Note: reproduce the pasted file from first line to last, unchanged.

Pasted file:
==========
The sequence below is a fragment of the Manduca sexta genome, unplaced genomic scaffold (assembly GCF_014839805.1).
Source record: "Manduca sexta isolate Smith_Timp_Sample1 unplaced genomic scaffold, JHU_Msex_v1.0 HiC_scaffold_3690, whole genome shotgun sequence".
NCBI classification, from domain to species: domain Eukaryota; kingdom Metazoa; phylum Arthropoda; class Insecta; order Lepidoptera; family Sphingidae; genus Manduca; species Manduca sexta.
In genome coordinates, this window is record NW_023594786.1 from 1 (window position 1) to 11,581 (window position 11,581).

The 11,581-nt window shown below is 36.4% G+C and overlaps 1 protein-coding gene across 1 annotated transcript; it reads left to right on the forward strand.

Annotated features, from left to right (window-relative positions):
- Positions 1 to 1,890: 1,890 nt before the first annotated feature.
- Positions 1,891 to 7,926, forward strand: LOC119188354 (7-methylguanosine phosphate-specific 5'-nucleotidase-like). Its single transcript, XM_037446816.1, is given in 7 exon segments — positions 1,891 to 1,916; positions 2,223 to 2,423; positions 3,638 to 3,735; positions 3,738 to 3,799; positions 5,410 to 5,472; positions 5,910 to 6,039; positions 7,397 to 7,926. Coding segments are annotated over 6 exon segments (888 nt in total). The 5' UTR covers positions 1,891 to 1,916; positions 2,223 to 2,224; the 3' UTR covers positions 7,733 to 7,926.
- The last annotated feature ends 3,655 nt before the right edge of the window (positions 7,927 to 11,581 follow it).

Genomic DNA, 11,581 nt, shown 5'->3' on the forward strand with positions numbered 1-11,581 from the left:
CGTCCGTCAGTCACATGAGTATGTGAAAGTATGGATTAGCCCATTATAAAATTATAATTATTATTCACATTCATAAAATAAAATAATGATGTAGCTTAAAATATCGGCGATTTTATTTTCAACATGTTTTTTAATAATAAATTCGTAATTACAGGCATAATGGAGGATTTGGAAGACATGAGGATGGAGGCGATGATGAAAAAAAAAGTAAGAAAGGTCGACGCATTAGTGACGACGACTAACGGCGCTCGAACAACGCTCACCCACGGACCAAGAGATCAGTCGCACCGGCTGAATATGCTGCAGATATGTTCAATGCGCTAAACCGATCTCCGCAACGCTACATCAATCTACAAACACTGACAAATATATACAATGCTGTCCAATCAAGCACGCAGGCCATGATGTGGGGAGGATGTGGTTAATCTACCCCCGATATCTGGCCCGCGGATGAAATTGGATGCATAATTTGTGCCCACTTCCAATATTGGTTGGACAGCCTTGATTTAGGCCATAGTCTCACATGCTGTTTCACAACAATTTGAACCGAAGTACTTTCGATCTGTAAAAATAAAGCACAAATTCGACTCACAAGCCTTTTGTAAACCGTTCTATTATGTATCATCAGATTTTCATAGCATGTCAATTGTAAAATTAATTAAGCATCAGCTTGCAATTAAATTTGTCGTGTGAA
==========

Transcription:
The sequence below is a fragment of the Manduca sexta genome, unplaced genomic scaffold (assembly GCF_014839805.1).
Source record: "Manduca sexta isolate Smith_Timp_Sample1 unplaced genomic scaffold, JHU_Msex_v1.0 HiC_scaffold_3690, whole genome shotgun sequence".
NCBI classification, from domain to species: domain Eukaryota; kingdom Metazoa; phylum Arthropoda; class Insecta; order Lepidoptera; family Sphingidae; genus Manduca; species Manduca sexta.
In genome coordinates, this window is record NW_023594786.1 from 1 (window position 1) to 11,581 (window position 11,581).

The 11,581-nt window shown below is 36.4% G+C and overlaps 1 protein-coding gene across 1 annotated transcript; it reads left to right on the forward strand.

Annotated features, from left to right (window-relative positions):
- Positions 1 to 1,890: 1,890 nt before the first annotated feature.
- Positions 1,891 to 7,926, forward strand: LOC119188354 (7-methylguanosine phosphate-specific 5'-nucleotidase-like). Its single transcript, XM_037446816.1, is given in 7 exon segments — positions 1,891 to 1,916; positions 2,223 to 2,423; positions 3,638 to 3,735; positions 3,738 to 3,799; positions 5,410 to 5,472; positions 5,910 to 6,039; positions 7,397 to 7,926. Coding segments are annotated over 6 exon segments (888 nt in total). The 5' UTR covers positions 1,891 to 1,916; positions 2,223 to 2,224; the 3' UTR covers positions 7,733 to 7,926.
- The last annotated feature ends 3,655 nt before the right edge of the window (positions 7,927 to 11,581 follow it).

Genomic DNA, 11,581 nt, shown 5'->3' on the forward strand with positions numbered 1-11,581 from the left:
CGTCCGTCAGTCACATGAGTATGTGAAAGTATGGATTAGCCCATTATAAAATTATAATTATTATTCACATTCATAAAATAAAATAATGATGTAGCTTAAAATATCGGCGATTTTATTTTCAACATGTTTTTTAATAATAAATTCGTAATTACAGGCATAATGGAGGATTTGGAAGACATGAGGATGGAGGCGATGATGAAAAAAAAAGTAAGAAAGGTCGACGCATTAGTGACGACGACTAACGGCGCTCGAACAACGCTCACCCACGGACCAAGAGATCAGTCGCACCGGCTGAATATGCTGCAGATATGTTCAATGCGCTAAACCGATCTCCGCAACGCTACATCAATCTACAAACACTGACAAATATATACAATGCTGTCCAATCAAGCACGCAGGCCATGATGTGGGGAGGATGTGGTTAATCTACCCCCGATATCTGGCCCGCGGATGAAATTGGATGCATAATTTGTGCCCACTTCCAATATTGGTTGGACAGCCTTGATTTAGGCCATAGTCTCACATGCTGTTTCACAACAATTTGAACCGAAGTACTTTCGATCTGTAAAAATAAAGCACAAATTCGACTCACAAGCCTTTTGTAAACCGTTCTATTATGTATCATCAGATTTTCATAGCATGTCAATTGTAAAATTAATTAAGCATCAGCTTGCAATTAAATTTGTCGTGTGAA